YUHMOUR, Lebanon -- The fighting stopped two weeks ago, but it's still too dangerous for Abdullah Ziaeddine to move back into his war-blasted home, much less start to rebuild.
Like hundreds of fields, houses and roads across Lebanon, his yard is littered with unexploded bomblets from an Israeli cluster bomb attack that spewed the small and deadly metal canisters. One step in the wrong place risks injury, loss of a limb -- or death.
The fist-sized bomblets, leftovers from the Israeli military fight with Hezbollah guerrillas, have killed 13 people and wounded 48 in Lebanon since the Aug. 14 truce, said Dalya Farran, spokeswoman for the UN Mine Action Coordination Center here.
UN Secretary General Kofi Annan yesterday lambasted Israel for using the bombs during the war. ``Those kinds of weapons shouldn't be used in civilian and populated areas . . . and [we need to] move very quickly to disarm them," Annan said in Jordan .
Israel said it used its weapons legally. During the 34-day war, Israel used cluster bombs to attack Hezbollah fighters who often took up positions in village streets and residential neighborhoods in southern Lebanon to launch rockets at Israel.
``Israel does not break any international laws in the type of armaments it uses," government spokeswoman Miri Eisin said yesterday. ``Their use conforms with international standards."
No international treaties or laws specifically forbid the use of cluster bombs, but the Geneva Conventions outline rules to protect civilians during conflict. Because cluster bombs often maim civilians after fighting ends, their use by Israel against targets in Lebanese cities and towns has been criticized by human rights groups.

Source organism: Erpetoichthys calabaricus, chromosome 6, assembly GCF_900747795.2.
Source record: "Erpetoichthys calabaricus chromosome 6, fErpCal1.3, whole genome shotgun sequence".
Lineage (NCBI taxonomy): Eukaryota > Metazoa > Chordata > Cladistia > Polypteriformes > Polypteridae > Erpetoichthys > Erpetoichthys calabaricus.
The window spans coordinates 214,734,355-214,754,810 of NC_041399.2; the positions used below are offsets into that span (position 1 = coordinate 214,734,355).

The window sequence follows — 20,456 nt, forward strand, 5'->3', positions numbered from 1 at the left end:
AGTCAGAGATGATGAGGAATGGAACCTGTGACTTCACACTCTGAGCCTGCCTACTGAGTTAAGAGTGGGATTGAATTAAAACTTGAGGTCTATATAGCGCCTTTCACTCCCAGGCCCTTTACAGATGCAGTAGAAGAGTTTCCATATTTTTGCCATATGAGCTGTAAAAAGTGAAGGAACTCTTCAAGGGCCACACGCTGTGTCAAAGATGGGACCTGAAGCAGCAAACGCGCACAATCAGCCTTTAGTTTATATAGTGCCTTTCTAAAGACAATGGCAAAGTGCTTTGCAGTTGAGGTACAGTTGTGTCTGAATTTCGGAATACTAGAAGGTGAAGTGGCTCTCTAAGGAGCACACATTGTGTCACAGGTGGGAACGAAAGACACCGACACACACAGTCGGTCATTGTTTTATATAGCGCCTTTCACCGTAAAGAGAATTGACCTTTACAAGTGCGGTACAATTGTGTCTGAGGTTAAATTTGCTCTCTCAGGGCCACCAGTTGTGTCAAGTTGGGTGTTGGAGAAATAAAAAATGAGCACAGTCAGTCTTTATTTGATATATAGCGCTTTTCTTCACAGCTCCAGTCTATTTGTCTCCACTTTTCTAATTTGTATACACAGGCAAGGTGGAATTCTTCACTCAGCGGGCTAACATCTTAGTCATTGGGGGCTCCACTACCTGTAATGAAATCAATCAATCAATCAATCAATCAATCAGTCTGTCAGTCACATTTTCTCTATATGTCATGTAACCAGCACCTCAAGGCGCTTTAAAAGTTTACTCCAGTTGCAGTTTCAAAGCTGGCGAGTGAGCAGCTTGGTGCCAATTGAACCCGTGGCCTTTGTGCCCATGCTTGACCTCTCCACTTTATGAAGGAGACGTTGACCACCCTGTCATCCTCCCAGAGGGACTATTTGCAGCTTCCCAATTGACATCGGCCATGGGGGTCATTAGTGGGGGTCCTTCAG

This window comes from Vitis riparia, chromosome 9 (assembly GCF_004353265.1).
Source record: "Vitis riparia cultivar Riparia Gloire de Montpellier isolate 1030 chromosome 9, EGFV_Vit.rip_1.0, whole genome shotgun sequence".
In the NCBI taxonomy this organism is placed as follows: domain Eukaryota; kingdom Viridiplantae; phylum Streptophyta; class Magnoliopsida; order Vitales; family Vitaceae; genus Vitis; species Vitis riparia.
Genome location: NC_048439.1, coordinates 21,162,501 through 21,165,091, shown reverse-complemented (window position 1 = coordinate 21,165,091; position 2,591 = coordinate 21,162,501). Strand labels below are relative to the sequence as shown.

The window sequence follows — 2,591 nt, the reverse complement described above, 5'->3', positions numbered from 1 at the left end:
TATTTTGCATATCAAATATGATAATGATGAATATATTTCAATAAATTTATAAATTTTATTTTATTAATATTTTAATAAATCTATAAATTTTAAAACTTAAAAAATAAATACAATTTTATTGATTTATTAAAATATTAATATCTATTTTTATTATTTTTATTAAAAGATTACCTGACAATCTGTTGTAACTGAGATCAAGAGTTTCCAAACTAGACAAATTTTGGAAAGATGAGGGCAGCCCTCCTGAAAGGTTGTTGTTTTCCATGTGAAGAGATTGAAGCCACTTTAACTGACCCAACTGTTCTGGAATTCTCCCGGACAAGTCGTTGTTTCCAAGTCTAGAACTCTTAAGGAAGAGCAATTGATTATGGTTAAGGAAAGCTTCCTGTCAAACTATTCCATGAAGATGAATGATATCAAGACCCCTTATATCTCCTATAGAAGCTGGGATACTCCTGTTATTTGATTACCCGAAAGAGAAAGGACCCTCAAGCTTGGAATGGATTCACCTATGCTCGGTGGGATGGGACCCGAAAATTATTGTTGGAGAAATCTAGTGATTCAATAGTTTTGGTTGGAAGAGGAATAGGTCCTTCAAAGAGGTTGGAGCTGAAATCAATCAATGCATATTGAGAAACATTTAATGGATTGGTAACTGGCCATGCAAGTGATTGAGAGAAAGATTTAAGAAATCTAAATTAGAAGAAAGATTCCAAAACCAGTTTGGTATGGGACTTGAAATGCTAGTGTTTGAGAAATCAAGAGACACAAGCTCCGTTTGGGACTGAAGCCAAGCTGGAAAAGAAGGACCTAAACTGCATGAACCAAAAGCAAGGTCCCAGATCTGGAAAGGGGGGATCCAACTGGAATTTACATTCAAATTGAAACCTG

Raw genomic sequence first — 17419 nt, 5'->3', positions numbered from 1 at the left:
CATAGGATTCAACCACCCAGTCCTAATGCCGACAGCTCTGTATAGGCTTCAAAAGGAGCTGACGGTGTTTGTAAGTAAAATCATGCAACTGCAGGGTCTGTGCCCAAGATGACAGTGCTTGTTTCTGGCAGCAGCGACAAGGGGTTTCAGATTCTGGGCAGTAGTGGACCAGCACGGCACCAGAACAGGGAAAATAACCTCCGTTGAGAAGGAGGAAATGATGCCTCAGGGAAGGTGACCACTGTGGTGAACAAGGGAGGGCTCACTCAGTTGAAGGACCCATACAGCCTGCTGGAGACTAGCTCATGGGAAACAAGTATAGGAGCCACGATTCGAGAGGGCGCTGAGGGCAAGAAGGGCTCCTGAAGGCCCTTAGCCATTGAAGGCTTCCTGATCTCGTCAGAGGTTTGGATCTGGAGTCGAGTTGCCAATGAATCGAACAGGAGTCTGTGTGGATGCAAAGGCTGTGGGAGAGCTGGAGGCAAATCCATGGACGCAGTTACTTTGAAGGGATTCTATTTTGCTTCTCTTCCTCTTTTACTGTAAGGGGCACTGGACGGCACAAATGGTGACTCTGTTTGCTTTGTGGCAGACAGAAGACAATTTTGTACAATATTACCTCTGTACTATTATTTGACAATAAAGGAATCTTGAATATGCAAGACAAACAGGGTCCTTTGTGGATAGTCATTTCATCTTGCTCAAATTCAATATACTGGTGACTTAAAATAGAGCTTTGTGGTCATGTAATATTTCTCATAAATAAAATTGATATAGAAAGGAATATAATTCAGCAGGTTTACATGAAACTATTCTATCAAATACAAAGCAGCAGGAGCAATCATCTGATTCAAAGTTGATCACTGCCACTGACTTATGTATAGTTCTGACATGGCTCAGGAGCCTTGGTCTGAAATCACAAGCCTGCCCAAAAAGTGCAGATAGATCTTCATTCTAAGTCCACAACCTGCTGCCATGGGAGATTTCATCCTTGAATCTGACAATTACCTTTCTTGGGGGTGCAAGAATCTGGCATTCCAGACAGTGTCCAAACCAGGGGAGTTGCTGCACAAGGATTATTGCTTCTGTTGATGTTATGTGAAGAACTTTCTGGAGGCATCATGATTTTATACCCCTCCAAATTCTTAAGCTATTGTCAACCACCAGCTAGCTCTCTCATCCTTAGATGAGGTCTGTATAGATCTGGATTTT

The US State Department's Office of Defense Trade Controls is investigating whether Israel inappropriately used US-made cluster bombs in civilian areas during the conflict, which began after Hezbollah guerrillas raided an Israeli Army outpost July 12, captured two soldiers, and killed others.
More than 400 cluster bomb sites have been found so far in Lebanon, and survey teams are finding dozens more every day, Farran said. The bomblets -- small metallic spheres or black and gray cylinders -- are about as big and powerful as a grenade.
``I don't walk around here anymore," Ziaeddine said, pointing to a half dozen bomblets that failed to explode on impact, lying atop dirt in his yard. Bomblets that did work tore at least a dozen small holes through Ziaeddine's roof and the walls of a villa.
The 36-year-old businessman is staying at a relative's home on the edge of town with his wife and 2-year-old son, waiting for a bomb squad to sweep his property -- something that could take weeks or months.
The UN estimates around 250,000 people cannot move back to their homes because they were either leveled during fighting or because missile warheads, artillery shells, and cluster bomblets sit unexploded around them.
When the bombs started to fall on Yuhmour, a Shi'ite village in foothills about 10 miles from the Israeli border, most of the residents fled.
It was not clear if Hezbollah fighters used the village as a base during the fighting, but the vast majority of Shi'ites in Lebanon support the guerrilla fighters.